I was talking to members of a marketing department (mostly female) recently who had discovered that one of their core products had poor uptake among men. The product name seemed quite girly to me – and we were discussing whether the product’s communication was unconsciously influenced by the gender of the marketing team.
I remembered that conversation when I read about some new research just published on the words that men and women use to communicate on Facebook. It reports on a comprehensive study analysing 19 million Facebook status updates – and it shows rather depressingly that men and women tend to display their sterotypes clearly when communicating, at least on Facebook.
Words, phrases, and topics most highly distinguishing females and males
Now, one might infer from the word cloud above that the research found that women talk about shopping and boyfriends all the time, while men mostly swear about football and gaming. Despite what some of the media have been inferring, that’s not the case – as the paper itself states:
“Unlike most word clouds, which scale word size by their frequency, we scale word size according to the strength of the correlation of the word with the demographic or psychological measurement of interest, and we use color to represent frequency over all subjects; that is, larger words indicate stronger correlations, and darker colors indicate more frequently used words. This provides a clear picture of which words and phrases are most discriminating while not losing track of which ones are the most frequent.”
Nevertheless, it is interesting to observe the differences between the ways different genders communicate. This kind of research should give marketing teams dominated by one gender pause for thought.
Mr. Tom Fishburne is a cartoonist with an eye for the unspoken truths and the absurdities in business, especially in marketing. If you find yourself rolling your eyes in marketing meetings, shaking your head at money being wasted on marketing fads, or gnashing your teeth at how stupid processes are destroying your buiness idea, then a free email subscription to his regular cartoons (via his homepage) will be just the tonic.
Above is my favourite cartoon of his, so far. It captures in a single image a point that I’ve taken thousands of words to make, less eloquently, over the last six years.
Today he publishes another fine insight – here.
The Digital Marketing Institute is a new type of marketing training company – born out of a frustration felt by marketing agencies in Ireland because they could not recruit staff in Dublin with good knowledge of digital marketing. Therefore, they set up a company to provide training in digital marketing, a need that was poorly met at the time by both the academic and the professional training organisations in Ireland. It has now expanded to the UK, the USA and other countries.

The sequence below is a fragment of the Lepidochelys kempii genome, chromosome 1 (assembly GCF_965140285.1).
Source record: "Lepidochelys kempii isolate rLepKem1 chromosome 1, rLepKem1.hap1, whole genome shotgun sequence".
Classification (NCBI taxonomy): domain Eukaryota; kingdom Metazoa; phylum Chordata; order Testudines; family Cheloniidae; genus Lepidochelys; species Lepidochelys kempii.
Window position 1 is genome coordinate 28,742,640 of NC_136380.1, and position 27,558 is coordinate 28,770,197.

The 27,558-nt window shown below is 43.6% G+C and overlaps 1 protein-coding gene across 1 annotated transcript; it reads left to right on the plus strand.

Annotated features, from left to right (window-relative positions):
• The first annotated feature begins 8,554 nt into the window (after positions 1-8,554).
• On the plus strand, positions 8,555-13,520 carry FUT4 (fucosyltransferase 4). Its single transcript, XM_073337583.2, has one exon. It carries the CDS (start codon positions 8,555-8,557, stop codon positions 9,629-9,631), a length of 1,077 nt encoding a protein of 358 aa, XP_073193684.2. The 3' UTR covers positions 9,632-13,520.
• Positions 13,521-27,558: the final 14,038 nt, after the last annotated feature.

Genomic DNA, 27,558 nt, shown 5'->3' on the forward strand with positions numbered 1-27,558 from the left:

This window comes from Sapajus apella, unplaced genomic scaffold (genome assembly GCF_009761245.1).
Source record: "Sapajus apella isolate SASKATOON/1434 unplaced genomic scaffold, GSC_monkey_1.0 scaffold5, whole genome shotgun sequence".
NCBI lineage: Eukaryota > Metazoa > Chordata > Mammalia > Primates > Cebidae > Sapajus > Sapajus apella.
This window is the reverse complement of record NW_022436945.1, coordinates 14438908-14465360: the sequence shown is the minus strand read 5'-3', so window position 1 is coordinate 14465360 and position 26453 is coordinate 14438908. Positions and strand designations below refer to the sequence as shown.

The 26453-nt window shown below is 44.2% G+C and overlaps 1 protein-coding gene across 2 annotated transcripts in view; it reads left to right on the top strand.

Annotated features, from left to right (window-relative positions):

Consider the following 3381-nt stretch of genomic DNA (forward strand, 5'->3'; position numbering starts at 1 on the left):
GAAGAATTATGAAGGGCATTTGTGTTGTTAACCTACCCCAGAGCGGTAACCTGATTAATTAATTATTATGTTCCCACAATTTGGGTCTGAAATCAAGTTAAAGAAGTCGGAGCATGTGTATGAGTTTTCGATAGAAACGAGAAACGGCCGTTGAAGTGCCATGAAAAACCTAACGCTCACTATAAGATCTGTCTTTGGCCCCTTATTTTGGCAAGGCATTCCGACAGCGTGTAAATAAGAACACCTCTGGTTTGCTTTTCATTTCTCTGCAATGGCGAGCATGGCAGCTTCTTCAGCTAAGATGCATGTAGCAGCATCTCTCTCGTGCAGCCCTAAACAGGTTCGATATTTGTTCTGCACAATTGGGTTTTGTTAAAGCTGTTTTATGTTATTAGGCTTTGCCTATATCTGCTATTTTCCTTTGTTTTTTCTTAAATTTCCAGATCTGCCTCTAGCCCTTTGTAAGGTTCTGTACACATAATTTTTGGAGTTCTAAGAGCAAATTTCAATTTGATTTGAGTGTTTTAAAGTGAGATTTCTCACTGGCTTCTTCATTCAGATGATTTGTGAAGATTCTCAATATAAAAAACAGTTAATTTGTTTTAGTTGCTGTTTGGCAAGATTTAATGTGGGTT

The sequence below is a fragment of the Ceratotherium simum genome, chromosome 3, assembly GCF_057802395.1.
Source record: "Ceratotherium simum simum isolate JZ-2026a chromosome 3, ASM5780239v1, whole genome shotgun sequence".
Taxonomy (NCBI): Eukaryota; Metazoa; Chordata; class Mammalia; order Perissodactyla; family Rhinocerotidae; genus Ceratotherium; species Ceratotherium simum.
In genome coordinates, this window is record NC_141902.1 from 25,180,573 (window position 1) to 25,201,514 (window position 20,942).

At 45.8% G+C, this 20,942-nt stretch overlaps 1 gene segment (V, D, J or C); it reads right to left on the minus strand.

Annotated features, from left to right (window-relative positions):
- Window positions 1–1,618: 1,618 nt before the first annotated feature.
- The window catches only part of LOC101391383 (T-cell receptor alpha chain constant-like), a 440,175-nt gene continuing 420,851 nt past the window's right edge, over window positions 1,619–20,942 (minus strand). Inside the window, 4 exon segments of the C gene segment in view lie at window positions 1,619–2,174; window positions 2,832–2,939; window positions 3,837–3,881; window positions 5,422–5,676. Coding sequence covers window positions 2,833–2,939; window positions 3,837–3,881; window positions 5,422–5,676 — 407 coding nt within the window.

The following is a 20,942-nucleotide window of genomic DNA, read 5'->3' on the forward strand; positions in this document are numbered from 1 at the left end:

DMI students participating in a word-of-mouth marketing workshop
Earlier this year I started delivering lectures to their students on my specialism of word-of-mouth / viral marketing, and it certainly has been a good discipline to deliver 3-hour lectures to inquisitive, demanding students. So thanks very much to Anthony at the DMI for the opportunity to be part of this valuable institution.
Personally I’m convinced that the DMI has had a big impact on the quality of digital marketing going on in Ireland. Learning like this will make the Irish economy more competitive. Power to you.
I travel a lot with my work. It goes with the territory. And I visit a lot of hotels. I don’t know whether it’s memetics or the result of hotel industry conferences, but lots of hotels seem to have similar notices in their bathrooms. You know the ones that say ‘Do you care about the environment?’ and go on to blackmail you to use the towels multiple times. I’ve no issue with using towels for more than one day – after all, we all do at home (right?…), but these are frequently the same establishments that are blasting airconditioned air out of the front entrance rather than shut the door, or that make no attempt to recycle empty bottles from the bar. In the bathroom of one very fancy place where I stayed a couple of weeks ago, the bathroom contained the sign in this picture. When you read the message, bear in mind that this is a place in Northern Europe with a heated outdoor swimming pool. Saving the planet my backside!
It’d be so much better if they just told the truth.
I was recently privileged to listen to Krishna De speak on (inter alia) the use of short movies to convey information on blogs and company websites. She demonstrated how easy it was to produce an interesting internet video content that was, if not high quality, certainly fit for purpose.
The same week I was to attend the Irish Beekeeping Summer School in Gormanston, Co. Meath – so what better than to combine two of my interests – beekeeping and marketing – and try my hand at making some movies for the Dublin Beekeepers’ website. The results are here – with neophyes as interviewer and camera operator, anyone can see we have plenty to learn, and we could do with more sophisticated equipment than my wife’s compact camera! Nevertheless, I hope these movies show the power of these simple tools, and, if you happen to have any interest in bees, pique your interest in the Gormanston Summer School.